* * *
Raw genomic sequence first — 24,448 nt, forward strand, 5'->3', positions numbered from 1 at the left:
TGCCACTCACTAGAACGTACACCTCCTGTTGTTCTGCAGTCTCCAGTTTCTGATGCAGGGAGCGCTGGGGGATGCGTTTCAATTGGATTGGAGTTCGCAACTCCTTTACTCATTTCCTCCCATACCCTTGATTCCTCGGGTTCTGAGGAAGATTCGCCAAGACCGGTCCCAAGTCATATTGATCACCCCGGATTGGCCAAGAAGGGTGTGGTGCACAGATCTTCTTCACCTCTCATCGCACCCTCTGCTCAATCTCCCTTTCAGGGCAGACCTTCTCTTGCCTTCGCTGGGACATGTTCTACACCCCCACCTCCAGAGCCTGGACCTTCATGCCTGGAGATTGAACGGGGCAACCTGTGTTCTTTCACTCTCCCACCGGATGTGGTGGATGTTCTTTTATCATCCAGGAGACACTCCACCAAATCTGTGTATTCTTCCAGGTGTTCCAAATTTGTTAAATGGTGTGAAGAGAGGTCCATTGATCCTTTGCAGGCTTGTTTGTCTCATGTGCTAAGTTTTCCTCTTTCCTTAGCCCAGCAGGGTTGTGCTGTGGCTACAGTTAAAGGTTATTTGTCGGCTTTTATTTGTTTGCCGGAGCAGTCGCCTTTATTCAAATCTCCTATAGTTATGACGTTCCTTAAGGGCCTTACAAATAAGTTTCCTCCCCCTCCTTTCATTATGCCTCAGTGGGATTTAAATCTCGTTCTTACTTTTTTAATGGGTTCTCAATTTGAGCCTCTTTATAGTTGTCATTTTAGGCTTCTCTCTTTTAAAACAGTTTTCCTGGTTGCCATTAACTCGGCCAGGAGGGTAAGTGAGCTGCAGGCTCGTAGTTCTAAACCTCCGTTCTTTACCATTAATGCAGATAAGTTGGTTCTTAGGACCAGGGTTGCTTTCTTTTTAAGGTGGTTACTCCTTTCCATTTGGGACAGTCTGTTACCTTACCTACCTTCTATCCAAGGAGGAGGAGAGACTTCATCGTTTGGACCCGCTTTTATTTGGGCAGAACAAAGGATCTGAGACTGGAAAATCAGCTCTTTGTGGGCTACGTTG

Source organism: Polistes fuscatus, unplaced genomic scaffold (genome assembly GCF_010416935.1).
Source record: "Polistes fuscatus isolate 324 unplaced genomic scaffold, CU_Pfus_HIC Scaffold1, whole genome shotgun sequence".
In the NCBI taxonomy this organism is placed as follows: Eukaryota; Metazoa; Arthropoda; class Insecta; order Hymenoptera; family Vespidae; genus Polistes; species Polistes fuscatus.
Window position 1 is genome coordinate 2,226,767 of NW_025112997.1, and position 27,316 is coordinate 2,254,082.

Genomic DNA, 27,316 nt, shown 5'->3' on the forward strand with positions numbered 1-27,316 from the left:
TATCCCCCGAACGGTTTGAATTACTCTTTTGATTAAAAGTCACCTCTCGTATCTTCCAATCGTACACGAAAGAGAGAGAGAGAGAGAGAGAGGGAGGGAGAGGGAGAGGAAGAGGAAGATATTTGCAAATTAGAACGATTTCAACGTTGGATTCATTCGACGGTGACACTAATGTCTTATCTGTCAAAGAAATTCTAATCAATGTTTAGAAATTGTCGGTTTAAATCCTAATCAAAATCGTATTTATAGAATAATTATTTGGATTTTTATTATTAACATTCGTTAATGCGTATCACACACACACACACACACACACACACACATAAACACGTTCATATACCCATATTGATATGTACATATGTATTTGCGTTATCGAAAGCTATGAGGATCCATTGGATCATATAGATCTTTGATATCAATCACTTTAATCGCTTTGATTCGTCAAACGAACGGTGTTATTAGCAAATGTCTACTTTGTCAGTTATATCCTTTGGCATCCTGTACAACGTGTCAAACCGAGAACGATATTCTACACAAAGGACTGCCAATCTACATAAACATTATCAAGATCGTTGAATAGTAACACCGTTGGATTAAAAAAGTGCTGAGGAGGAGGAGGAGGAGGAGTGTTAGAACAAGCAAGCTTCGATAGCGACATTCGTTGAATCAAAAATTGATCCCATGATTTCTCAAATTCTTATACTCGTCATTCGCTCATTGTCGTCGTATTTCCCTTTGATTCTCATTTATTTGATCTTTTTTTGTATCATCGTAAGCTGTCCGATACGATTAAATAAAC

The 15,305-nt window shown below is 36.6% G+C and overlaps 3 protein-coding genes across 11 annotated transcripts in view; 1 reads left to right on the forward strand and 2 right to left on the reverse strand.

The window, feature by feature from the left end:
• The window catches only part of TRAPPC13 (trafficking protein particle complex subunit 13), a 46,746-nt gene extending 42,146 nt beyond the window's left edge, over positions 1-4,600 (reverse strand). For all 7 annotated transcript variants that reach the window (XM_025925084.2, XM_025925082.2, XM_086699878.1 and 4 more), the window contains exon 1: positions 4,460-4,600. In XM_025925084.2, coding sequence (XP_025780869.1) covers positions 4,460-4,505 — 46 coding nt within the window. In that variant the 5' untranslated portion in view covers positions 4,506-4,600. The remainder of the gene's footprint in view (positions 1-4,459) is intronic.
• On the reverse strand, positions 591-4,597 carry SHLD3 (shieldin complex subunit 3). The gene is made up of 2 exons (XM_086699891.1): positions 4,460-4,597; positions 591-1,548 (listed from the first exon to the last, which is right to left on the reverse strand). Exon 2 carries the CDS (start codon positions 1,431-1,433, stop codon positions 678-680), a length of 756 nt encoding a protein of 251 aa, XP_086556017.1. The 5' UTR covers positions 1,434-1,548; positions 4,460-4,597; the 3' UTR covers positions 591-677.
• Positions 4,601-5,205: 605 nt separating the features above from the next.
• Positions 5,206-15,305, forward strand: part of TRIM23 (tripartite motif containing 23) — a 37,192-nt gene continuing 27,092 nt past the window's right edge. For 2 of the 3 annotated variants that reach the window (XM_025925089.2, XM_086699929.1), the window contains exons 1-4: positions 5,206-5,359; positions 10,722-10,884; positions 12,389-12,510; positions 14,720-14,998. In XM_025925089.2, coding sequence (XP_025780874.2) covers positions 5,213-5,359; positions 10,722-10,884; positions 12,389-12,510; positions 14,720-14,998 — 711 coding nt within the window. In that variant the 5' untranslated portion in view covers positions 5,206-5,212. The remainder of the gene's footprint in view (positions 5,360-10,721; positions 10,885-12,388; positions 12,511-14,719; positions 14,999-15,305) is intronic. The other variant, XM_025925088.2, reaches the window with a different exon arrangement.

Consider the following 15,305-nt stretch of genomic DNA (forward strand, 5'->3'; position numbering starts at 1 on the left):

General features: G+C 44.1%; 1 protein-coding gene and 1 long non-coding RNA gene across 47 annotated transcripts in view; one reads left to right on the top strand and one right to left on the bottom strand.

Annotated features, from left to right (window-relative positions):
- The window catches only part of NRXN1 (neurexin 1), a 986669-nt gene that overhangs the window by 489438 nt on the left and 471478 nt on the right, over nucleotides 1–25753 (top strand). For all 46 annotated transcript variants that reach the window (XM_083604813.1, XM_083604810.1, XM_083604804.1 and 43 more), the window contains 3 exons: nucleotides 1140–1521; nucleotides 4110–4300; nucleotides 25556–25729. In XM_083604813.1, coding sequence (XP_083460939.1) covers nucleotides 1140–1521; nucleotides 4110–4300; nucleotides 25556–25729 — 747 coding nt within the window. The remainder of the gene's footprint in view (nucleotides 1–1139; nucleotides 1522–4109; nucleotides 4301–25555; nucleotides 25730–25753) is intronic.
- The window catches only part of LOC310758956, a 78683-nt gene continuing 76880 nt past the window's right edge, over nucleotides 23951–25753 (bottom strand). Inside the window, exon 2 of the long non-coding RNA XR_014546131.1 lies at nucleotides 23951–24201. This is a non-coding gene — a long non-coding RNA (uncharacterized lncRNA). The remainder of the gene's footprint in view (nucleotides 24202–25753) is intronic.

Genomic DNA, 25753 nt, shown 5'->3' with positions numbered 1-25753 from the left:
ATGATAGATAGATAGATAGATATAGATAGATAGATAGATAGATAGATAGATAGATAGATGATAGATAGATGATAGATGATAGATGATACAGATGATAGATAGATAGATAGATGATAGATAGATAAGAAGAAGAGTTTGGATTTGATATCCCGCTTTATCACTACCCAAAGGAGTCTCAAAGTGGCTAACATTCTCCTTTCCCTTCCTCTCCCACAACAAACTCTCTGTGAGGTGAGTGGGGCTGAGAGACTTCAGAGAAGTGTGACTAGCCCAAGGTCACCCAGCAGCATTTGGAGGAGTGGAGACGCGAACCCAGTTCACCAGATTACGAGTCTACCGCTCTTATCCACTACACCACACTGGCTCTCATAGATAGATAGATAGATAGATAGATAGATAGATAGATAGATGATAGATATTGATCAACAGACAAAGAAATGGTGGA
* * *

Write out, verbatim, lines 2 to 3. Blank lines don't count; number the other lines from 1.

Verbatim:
TGCCACTCACTAGAACGTACACCTCCTGTTGTTCTGCAGTCTCCAGTTTCTGATGCAGGGAGCGCTGGGGGATGCGTTTCAATTGGATTGGAGTTCGCAACTCCTTTACTCATTTCCTCCCATACCCTTGATTCCTCGGGTTCTGAGGAAGATTCGCCAAGACCGGTCCCAAGTCATATTGATCACCCCGGATTGGCCAAGAAGGGTGTGGTGCACAGATCTTCTTCACCTCTCATCGCACCCTCTGCTCAATCTCCCTTTCAGGGCAGACCTTCTCTTGCCTTCGCTGGGACATGTTCTACACCCCCACCTCCAGAGCCTGGACCTTCATGCCTGGAGATTGAACGGGGCAACCTGTGTTCTTTCACTCTCCCACCGGATGTGGTGGATGTTCTTTTATCATCCAGGAGACACTCCACCAAATCTGTGTATTCTTCCAGGTGTTCCAAATTTGTTAAATGGTGTGAAGAGAGGTCCATTGATCCTTTGCAGGCTTGTTTGTCTCATGTGCTAAGTTTTCCTCTTTCCTTAGCCCAGCAGGGTTGTGCTGTGGCTACAGTTAAAGGTTATTTGTCGGCTTTTATTTGTTTGCCGGAGCAGTCGCCTTTATTCAAATCTCCTATAGTTATGACGTTCCTTAAGGGCCTTACAAATAAGTTTCCTCCCCCTCCTTTCATTATGCCTCAGTGGGATTTAAATCTCGTTCTTACTTTTTTAATGGGTTCTCAATTTGAGCCTCTTTATAGTTGTCATTTTAGGCTTCTCTCTTTTAAAACAGTTTTCCTGGTTGCCATTAACTCGGCCAGGAGGGTAAGTGAGCTGCAGGCTCGTAGTTCTAAACCTCCGTTCTTTACCATTAATGCAGATAAGTTGGTTCTTAGGACCAGGGTTGCTTTCTTTTTAAGGTGGTTACTCCTTTCCATTTGGGACAGTCTGTTACCTTACCTACCTTCTATCCAAGGAGGAGGAGAGACTTCATCGTTTGGACCCGCTTTTATTTGGGCAGAACAAAGGATCTGAGACTGGAAAATCAGCTCTTTGTGGGCTACGTTG

Source organism: Polistes fuscatus, unplaced genomic scaffold (genome assembly GCF_010416935.1).